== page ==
In real life as well as in stock markets, we have a tendency to benchmark ourselves against the best in the business. Little wonder that when it comes to economic development, we look up to USA, a country that accounts for nearly one third of the world's GDP and is among the most developed in the world. While a lot of attempts have been made to compare US and India vis-à-vis various economic parameters, in this article let us see how our stock market index BSE compares with its US counterpart, the Dow.
As far as the valuation is concerned, the total market cap of all the Dow companies is nearly 27 times more than Sensex companies. Given the size of the US economy as compared to India, this does not come as a surprise. Moreover, most of the Dow companies have their reach spanning across the length and breadth of the globe. This helps companies in diversifying geographical risk and reducing dependence on a single market. As a consequence, such companies enjoy better valuations, which in turn leads into higher market capitalisation.
Industry wise break-up
The above table shows the industry wise contribution of different industries towards the total market capitalisation of both the benchmark indices. After looking at the break-up, one feels that despite being at the opposite ends of spectrum in terms of development parameters, there is a fair amount of similarity in the weightages being commanded by different industries.
Services intensive industries such as IT, finance, retail etc., account for a sizeable chunk of the total market cap of Dow. Here we feel compelled to add that just as there occurs a structural change in an economy, components of benchmark indices such as Dow and Sensex also keep on changing in order to reflect the current state of an economy. Thus while manufacturing companies used to dominate the Dow during the 70's and 80's, services sector now rules the roost. This is because, the era of dominance of US manufacturing had been usurped back then by countries such as Japan and Germany, and now China. Little wonder that companies such as GM, which is still the world's largest automaker, has such a small weightage as it is increasingly under pressure from Japanese and German automakers.
On the other hand, decline in manufacturing has also helped the country to take a step further and move onto something more productive. The IT revolution, which is being touted the third big revolution after the agri and the industrial revolution is believed to have its genesis in the US and has aided the US economy to keep on growing at a robust pace. It therefore comes as no surprise that companies from the IT sector command the highest market cap on the Dow. As far as India is concerned, from being an agrarian economy we seemed to have moved on directly to services, largely bypassing the manufacturing sector. The industrial revolution that the US went through and the one, which China is currently experiencing, do not seem to form a part of the Indian economic history.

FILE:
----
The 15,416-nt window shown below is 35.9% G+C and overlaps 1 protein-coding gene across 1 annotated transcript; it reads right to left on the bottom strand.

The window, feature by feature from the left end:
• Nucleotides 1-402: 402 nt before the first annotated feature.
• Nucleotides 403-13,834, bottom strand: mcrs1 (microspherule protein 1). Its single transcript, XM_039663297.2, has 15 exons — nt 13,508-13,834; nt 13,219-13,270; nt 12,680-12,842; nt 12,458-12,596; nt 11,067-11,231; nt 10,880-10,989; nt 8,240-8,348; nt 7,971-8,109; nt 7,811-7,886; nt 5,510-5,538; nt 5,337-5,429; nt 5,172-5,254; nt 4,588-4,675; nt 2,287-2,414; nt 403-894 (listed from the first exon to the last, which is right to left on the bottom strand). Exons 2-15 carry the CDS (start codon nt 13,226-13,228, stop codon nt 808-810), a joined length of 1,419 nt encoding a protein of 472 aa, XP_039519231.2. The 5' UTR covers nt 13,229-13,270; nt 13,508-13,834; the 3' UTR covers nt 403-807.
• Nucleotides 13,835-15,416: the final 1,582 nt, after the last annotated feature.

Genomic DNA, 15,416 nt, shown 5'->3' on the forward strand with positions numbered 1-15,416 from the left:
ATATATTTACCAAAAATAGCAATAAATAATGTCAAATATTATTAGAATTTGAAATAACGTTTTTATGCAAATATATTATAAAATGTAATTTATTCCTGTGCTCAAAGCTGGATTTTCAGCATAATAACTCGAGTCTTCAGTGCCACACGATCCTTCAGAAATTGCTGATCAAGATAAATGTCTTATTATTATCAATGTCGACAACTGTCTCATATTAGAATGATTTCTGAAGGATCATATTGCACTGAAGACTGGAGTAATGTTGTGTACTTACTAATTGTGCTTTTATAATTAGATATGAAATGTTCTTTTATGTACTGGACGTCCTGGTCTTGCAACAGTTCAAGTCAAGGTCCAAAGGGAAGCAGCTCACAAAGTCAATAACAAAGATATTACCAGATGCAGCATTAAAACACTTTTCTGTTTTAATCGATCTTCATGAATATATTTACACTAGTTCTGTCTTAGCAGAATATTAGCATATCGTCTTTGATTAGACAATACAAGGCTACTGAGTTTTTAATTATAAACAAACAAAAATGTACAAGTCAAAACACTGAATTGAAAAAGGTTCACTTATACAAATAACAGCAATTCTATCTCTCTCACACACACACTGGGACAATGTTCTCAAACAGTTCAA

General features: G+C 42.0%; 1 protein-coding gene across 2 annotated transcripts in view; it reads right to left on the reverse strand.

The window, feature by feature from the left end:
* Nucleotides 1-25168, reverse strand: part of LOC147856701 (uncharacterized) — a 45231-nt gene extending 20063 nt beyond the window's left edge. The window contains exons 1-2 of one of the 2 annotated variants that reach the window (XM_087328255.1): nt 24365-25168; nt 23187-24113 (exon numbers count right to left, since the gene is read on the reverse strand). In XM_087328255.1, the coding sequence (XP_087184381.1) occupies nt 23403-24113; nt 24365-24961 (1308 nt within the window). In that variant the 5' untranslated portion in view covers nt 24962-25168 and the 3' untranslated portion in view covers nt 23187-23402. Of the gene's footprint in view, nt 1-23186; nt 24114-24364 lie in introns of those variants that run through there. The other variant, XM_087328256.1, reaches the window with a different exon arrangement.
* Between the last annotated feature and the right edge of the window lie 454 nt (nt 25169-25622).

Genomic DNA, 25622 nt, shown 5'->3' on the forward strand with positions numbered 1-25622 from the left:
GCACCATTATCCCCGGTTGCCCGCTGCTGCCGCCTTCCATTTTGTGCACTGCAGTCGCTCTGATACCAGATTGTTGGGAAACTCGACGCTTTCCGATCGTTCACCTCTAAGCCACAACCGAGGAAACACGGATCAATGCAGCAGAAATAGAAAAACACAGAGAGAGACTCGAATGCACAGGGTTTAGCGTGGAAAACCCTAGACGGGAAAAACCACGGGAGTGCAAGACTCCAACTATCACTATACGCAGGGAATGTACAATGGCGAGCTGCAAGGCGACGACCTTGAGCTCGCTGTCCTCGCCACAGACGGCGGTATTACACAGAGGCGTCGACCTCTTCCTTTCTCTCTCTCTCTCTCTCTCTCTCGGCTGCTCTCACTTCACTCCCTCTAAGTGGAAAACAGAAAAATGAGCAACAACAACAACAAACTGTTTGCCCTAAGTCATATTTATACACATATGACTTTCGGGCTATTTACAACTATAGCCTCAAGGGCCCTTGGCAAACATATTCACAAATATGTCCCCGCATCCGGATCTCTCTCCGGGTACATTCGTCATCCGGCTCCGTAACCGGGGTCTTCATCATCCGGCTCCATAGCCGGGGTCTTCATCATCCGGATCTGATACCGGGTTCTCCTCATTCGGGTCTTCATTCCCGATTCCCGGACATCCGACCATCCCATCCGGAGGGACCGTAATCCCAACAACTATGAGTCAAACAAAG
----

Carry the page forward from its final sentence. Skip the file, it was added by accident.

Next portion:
This could be attributed to insularity of the Indian economy to outside capital until the 90s. However, while the Indian markets did open to the three virtues known as LPG (Liberalisation, Privatisation, Globalization), infrastructure, which potentially acts as a magnet to foreign capital and one which is key to a thriving manufacturing sector is still behind other developing nations and this has stifled the Indian manufacturing growth.
On the other hand, presence of a large english speaking, qualified and low cost talent pool has transformed the country into the back office of the world and has led to a huge growth in the IT space. As a consequence, companies such as Wipro, Infosys and Satyam have mastered the art of servicing foreign clients and today command valuations that are significantly higher than companies from other industries. Hence, the IT sector contributes a sizeable 16% to the overall market cap of the BSE.
While other industries across both the indices are more or less similar, there is one striking difference between the business profiles or models of companies in the two countries. While US companies are mostly into businesses that are high up the value chain and the one which require huge investments in R&D, their Indian counterparts are at the lower end of the value chain. This is clearly brought out in cases of pharma and IT companies.
While US pharma companies rely on extensive research and come out with medicines built from scratch, their Indian counterparts manufacture bulk drugs and resort to reverse engineering. Similar disparity exists among Indian IT and US IT companies. It should be remembered that here we are not trying to demean the Indian companies and dub them as uncompetitive. Rather, a positive can be drawn from such a comparison.
We believe that if the Indian economy has to grow from a developing to a developed economy then some of these Indian companies would have to grow to the same level as the US companies are now. We can be a part of this wonderful growth story if we are able to spot these companies and stay invested in them for the long term. Also, as India becomes more developed, some industries would have to play more vital role than others and some of them would altogether diminish, paving way for new sunrise industries. While a lot of them would be similar to industries constituting the Dow, a few might be different as well. The important thing is to identify the trend and stay ahead of the curve.